Director of the Food and Drug Department, Marlon Cole, told the stakeholders that though the Food and Drug Act was in place, the registration requirement for the importation of pharmaceuticals and medical supplies was not enforced in 2014. Enforcement commenced mid-2014 and into 2015. He said it was generally observed that many importers were unable to satisfy basic regulator requirements. Though there have been some improvements, meeting the basic requirements remains a challenge for some importers.
Guyana signed on to the MoU in January 2017, and became the first country to register a CRS- recommended drug. Since then to now, the country, through the Food and Drug Department has registered 15 CRS-recommended drugs.
He noted too that Guyana has been utilising the CARPHA’s Medicine Quality Control and Surveillance Department to test samples, and the results have not been favourable. He explained that there are several cases in which the drugs do not meet the required standard.
“These are drugs that we would have taken off of our local market and submit to the Drug Testing Laboratory in Jamaica and these are the results,” Cole told the stakeholders.
However, it is believed that the steps being taken to strengthen the regulatory system will help to prevent the illegal importation of substandard and falsified (SF) medications.
Dr Patrice Douglas, Technical Assistant at the Public Health Ministry, who addressed the forum on behalf of Public Health Minister Volda Lawrence, said despite many challenges and limitations, the Food and Drug Department has been actively enforcing provisions of the laws of Guyana Food and Drug Act, Chapter 34:03 and its accompanying Food and Drug Regulations of 1977. Dr Douglas alluded to the fact that as recent as 2014 registration requirements for the importation of pharmaceuticals were not enforced; like the Director of the Food and Drug Department, Dr Douglas chronicled the steps taken to date to ensure that safe, efficacious pharmaceuticals and medical supplies meet the local market.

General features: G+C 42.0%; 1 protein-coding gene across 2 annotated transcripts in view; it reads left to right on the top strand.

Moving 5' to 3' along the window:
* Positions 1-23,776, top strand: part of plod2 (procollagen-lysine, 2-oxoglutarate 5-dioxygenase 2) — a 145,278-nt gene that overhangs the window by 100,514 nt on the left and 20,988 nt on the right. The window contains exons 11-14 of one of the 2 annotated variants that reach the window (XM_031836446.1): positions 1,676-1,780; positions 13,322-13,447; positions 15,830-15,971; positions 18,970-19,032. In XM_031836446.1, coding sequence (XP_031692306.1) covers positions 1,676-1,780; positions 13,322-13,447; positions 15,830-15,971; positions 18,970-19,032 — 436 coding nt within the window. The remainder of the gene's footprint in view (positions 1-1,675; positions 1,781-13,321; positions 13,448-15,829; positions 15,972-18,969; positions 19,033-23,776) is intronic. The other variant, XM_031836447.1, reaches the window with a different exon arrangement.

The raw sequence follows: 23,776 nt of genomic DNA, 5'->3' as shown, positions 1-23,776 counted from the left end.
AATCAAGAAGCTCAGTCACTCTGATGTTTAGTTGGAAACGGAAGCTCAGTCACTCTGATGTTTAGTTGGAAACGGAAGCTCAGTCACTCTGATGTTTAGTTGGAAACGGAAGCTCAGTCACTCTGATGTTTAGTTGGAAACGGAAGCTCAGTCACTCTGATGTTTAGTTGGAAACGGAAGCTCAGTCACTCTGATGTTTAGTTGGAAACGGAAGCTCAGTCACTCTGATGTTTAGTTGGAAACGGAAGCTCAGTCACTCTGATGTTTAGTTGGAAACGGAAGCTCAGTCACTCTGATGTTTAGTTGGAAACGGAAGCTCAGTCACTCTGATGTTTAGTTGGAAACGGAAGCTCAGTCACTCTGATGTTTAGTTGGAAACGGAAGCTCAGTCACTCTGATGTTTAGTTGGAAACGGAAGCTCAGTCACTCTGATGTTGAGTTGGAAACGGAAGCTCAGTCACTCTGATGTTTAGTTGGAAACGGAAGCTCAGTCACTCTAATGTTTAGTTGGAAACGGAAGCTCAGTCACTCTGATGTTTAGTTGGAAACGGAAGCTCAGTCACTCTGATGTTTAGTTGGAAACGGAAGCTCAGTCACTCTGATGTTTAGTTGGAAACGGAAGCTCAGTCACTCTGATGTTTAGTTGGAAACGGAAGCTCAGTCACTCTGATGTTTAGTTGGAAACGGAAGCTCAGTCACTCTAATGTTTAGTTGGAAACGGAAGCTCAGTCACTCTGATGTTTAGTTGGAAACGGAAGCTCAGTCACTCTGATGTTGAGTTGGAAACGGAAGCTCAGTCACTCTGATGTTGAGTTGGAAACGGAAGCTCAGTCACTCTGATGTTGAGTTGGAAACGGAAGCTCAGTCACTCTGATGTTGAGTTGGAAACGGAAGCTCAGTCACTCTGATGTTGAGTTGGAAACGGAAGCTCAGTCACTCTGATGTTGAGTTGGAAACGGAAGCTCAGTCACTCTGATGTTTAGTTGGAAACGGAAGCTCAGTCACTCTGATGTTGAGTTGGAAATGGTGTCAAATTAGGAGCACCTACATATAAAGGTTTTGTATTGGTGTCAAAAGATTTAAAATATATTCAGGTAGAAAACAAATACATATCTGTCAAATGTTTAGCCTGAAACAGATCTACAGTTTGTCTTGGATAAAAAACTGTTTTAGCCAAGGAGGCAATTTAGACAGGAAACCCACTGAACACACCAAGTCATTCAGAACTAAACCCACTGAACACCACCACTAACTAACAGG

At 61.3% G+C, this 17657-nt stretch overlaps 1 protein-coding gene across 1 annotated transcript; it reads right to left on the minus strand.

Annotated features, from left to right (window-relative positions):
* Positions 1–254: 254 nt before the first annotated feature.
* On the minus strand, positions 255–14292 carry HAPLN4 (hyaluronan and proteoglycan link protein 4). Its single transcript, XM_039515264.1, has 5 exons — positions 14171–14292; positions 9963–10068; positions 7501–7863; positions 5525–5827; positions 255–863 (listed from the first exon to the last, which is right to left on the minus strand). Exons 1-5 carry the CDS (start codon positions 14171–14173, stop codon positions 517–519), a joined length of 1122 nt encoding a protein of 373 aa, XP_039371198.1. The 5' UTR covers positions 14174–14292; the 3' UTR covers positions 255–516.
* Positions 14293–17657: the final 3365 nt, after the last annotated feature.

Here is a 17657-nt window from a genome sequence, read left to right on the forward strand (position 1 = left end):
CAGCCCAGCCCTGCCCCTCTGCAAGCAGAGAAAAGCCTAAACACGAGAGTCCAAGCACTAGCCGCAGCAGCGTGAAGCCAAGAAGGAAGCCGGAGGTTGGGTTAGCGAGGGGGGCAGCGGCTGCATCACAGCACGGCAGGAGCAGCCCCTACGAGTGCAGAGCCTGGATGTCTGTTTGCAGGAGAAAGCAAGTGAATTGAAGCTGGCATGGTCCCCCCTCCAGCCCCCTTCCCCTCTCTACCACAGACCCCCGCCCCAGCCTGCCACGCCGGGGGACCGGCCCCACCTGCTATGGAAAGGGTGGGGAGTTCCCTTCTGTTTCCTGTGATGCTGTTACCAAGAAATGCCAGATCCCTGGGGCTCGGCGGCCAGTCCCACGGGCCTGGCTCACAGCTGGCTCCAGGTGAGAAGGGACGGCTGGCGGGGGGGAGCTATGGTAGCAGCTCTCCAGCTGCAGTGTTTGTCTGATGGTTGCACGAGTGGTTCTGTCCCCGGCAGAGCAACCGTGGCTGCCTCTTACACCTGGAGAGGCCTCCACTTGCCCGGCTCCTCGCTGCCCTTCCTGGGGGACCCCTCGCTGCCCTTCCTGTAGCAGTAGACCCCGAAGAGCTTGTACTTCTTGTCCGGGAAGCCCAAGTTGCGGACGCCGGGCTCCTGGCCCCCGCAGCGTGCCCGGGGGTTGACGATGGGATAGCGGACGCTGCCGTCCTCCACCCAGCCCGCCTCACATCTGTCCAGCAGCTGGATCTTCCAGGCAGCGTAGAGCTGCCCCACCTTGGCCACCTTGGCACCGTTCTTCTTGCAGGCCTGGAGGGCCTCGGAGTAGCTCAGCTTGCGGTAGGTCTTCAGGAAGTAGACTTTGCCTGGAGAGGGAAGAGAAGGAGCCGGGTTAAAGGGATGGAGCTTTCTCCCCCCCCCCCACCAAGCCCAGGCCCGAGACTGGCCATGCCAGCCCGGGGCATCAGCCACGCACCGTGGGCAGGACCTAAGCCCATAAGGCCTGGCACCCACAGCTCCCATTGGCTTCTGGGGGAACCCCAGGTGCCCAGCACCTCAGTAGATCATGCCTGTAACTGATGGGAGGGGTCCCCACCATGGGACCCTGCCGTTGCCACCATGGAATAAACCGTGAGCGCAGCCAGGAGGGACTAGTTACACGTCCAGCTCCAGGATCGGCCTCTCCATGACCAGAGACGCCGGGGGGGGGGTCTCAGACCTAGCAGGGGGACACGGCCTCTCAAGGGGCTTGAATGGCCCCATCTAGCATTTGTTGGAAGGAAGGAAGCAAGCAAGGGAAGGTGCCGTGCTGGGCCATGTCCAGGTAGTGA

Globally, it is reported that one in 10 drugs released for sale is Substandard or Falsified (SF). Here in Guyana, the statistics of SF Drugs are unknown; this, according to Dr Douglas, is a cause for concern. Notwithstanding this, she said the Food and Drug Department continues to chart the way forward.
“The GA- FDD has also created a system of Pharmacovigilance (PV) to monitor drugs even after they are released in the market and has also officially joined the Uppsala – global body for PV. In addition, the GA-FDD is working closely with the CARPHA’s Medicine Quality Control Surveillance Department (MQCSD) Lab based in Jamaica. Sample submissions of pharmaceuticals from the local market to this Lab are ongoing and preliminary results on the quality of medications on our local market are not encouraging,” she posited.
Remuneration packages for drug inspectors have been modified, and as of Tuesday, the department secured four new drug inspectors to strengthen its regulatory oversight and to build capacity. The Public Health Ministry is also in the process of relocating the department into its own building and is exploring the possibility of revising the legislation.